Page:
9" or 10" latex mattress

Hello. I’ve decided to go with sleepez to make my mattress. What is the advantage of 10" over 9"? Is there one? Or even 8"?
I’m a small person, planning on using it on an adjustable base. Thanks!

Hi Mousehouse,

All of these models use a 6" base of latex (with two 3" layers that can be chosen separately) so the real difference between them is in the thickness of the comfort layer which can be either 2" or 3". The “special” also has an unquilted cover while the 9000 and the 10000 has a cover quilted with wool which will also affect the feel and performance characteristics of the mattress (they also have the option of using the unquilted cover).

The choice between these depends on a lot of interacting factors but in general it depends on height/weight/and body shape considerations and also on sleeping positions. In general … stomach and side sleeping needs thinner comfort layers because they are “flatter” and side sleeping can use thicker comfort layers because it has more pressure points. The closer to the firmer support layers you are the more you will feel the support layer. Changing the firmness level of the support layers can also affect the choice of which comfort layer may work best. All of this is part of the many complex factors that are involved in a layer thickness choices and mattress design.

There’s a lot more information and some general guidelines about how height weight and body shape can affect your choices here and about different sleeping positions here. The choices are also affected by how the different layers can be put together and interact and there’s more information about this in the overview here and in the more detailed pages in the same section.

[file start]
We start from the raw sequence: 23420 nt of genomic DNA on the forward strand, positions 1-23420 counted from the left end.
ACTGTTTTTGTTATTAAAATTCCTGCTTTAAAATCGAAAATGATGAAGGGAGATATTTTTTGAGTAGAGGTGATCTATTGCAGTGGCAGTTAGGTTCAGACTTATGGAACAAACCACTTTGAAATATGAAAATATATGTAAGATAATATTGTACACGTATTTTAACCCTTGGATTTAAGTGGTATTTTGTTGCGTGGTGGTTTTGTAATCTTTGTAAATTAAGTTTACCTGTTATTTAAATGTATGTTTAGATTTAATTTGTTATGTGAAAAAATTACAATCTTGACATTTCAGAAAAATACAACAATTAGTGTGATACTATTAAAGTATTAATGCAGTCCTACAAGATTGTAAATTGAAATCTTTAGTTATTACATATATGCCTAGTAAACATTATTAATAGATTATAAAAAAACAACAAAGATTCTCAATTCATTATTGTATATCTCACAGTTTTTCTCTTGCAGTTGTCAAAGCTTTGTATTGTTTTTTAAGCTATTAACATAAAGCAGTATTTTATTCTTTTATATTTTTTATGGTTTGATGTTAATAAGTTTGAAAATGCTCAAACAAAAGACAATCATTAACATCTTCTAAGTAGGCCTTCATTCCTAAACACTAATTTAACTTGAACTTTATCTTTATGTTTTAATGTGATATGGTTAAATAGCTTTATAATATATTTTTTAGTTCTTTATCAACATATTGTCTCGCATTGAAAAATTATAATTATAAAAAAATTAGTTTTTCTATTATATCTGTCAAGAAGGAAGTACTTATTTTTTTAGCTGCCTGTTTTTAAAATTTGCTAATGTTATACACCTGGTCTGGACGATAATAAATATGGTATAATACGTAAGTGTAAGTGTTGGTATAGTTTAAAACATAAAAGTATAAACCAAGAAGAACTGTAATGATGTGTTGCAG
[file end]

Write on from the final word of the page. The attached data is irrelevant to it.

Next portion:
Your lighter weight increases the odds that a 2" comfort layer may be suitable but this would also depend on your sleeping position and on the firmness of the layer below it (you will be closer to the core and feel more of its characteristics with a thinner comfort layer). A non quilted elastic cover will also put you closer to the latex and you would feel it’s properties more and it will conform a little better but you would lose the benefits of having wool in the quilting.

Outside of the general guidelines though that are based more on “averages” … it’s usually much better to talk directly to the manufacturer about which choice may work best for your specific and unique needs and preferences. They know all the fine details of every component and choice available in their mattresses and how they interact with different body types and sleeping styles and also have a large database of customers that would be similar to you which can act as a guideline. Some local testing on mattresses that use similar layers or materials can also help them to help you even better (so they can know where you may be different from the “averages”)

Shawn or Jeremy are very good at going through your options with you and making sure that your choice is the best one possible. The more you have developed a sense of the general types of layering you prefer from local testing … the more accurate they can be with their guidance.